For many students, the college application process has become a grueling forced march: take as many high-powered courses as you can, prep hard for the SATs and ACTs, and assemble a long “brag list” of as many sports, clubs and activities as possible.
Why this grinding ritual? Because that’s what many students believe “selective” colleges want to see on the applications of prospective students.
But this admissions template is rapidly changing. In early 2016, the Harvard Graduate School of Education issued an influential report that strongly challenged this conventional scenario. Titled “Turning the Tide: Inspiring Concern for Others and the Common Good Through College Admissions,” the report urged colleges to place more emphasis on their applicants’ “ethical citizenship”: the ways in which students have provided meaningful and sustained service to others. (To read the full report online, please go to https://mcc.gse.harvard.edu/collegeadmissions
Many colleges have taken up this challenge by starting to consider more carefully how students have demonstrated kindness, passion, and commitment to improving the lives of others. Being a good person is now more important to colleges than an activities checklist.
In assessing students’ ethical citizenship, colleges are focusing on five qualities:
Depth of Involvement
Many students list a variety of occasional volunteer or community service activities on their college applications. But now colleges are favoring quality over quantity; they’re seeking out students who demonstrate a sustained and wholehearted commitment to a single project. They want to see students take ownership of one meaningful and consequential endeavor and lead it to completion, and students often devote their college essays to describing this experience.
Colleges are most interested in community service involvement that stems from a student’s own authentic interests rather than from convenience or obligation. A student who loves animals or the ocean or sports, for instance, will find greater meaning in projects that involve these passions.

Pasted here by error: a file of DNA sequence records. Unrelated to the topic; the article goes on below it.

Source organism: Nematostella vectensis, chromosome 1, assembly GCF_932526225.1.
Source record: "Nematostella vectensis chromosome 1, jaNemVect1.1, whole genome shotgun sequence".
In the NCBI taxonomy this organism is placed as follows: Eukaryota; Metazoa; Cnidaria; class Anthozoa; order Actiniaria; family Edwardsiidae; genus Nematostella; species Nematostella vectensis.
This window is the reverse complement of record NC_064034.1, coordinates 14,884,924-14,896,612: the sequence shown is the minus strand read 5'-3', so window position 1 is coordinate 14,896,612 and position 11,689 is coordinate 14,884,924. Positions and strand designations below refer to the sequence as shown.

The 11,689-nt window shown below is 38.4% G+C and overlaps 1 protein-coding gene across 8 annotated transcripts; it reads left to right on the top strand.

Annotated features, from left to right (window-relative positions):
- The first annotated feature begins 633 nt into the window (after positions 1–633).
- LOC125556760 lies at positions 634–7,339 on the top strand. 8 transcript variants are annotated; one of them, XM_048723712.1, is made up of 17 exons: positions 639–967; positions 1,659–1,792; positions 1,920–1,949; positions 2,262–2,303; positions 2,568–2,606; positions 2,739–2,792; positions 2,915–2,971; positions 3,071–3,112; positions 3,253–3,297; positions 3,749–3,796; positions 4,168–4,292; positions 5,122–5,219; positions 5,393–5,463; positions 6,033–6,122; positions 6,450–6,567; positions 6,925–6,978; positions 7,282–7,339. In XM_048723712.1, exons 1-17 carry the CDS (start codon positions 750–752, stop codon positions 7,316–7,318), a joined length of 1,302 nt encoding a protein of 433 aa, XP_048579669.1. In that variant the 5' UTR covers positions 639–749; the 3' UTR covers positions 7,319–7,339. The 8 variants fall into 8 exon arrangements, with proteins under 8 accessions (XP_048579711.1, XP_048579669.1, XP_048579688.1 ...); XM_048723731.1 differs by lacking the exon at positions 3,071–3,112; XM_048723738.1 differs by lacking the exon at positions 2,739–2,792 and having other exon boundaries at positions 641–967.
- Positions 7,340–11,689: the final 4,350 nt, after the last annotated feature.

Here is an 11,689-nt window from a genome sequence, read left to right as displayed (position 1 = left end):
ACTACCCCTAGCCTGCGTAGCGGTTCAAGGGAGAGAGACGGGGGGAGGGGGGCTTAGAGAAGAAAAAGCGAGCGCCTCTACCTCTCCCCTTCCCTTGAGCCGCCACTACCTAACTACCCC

In recent years, several Kingswood Oxford students where I work have devised and implemented service projects sparked by their own predilections. Last year, for instance, one senior pursued her interest in environmental sustainability by designing, constructing and maintaining an on-campus garden that continues to provide vegetables for the school’s cafeteria. Her classmate turned his love for classic cars into a kindness project by organizing a car show on campus and donating its admission proceeds to the American Cancer Society for colon cancer research.
While it’s become common and even fashionable for students to take exotic service trips to faraway places, colleges are now just as interested in students who have made a difference in their own communities, whether it’s sprucing up a local playground, visiting disabled veterans, or addressing a pattern of bullying or social exclusion at their schools.
Service to Family
An often hidden component of many students’ lives is their deep dedication to their families. They may be caring for younger siblings or grandparents, taking major responsibility for household tasks, such as cooking, cleaning or shopping, or working at jobs outside the home to provide needed family income.
Ethical citizenship is manifest, not only in volunteer projects but also in a student’s daily interactions with friends, classmates, and adults. Is the student friendly, helpful and attentive to the needs of others on a day-to-day basis? College recommendations written by teachers, coaches, college counselors and employers often reflect a student’s day-to-day kindness.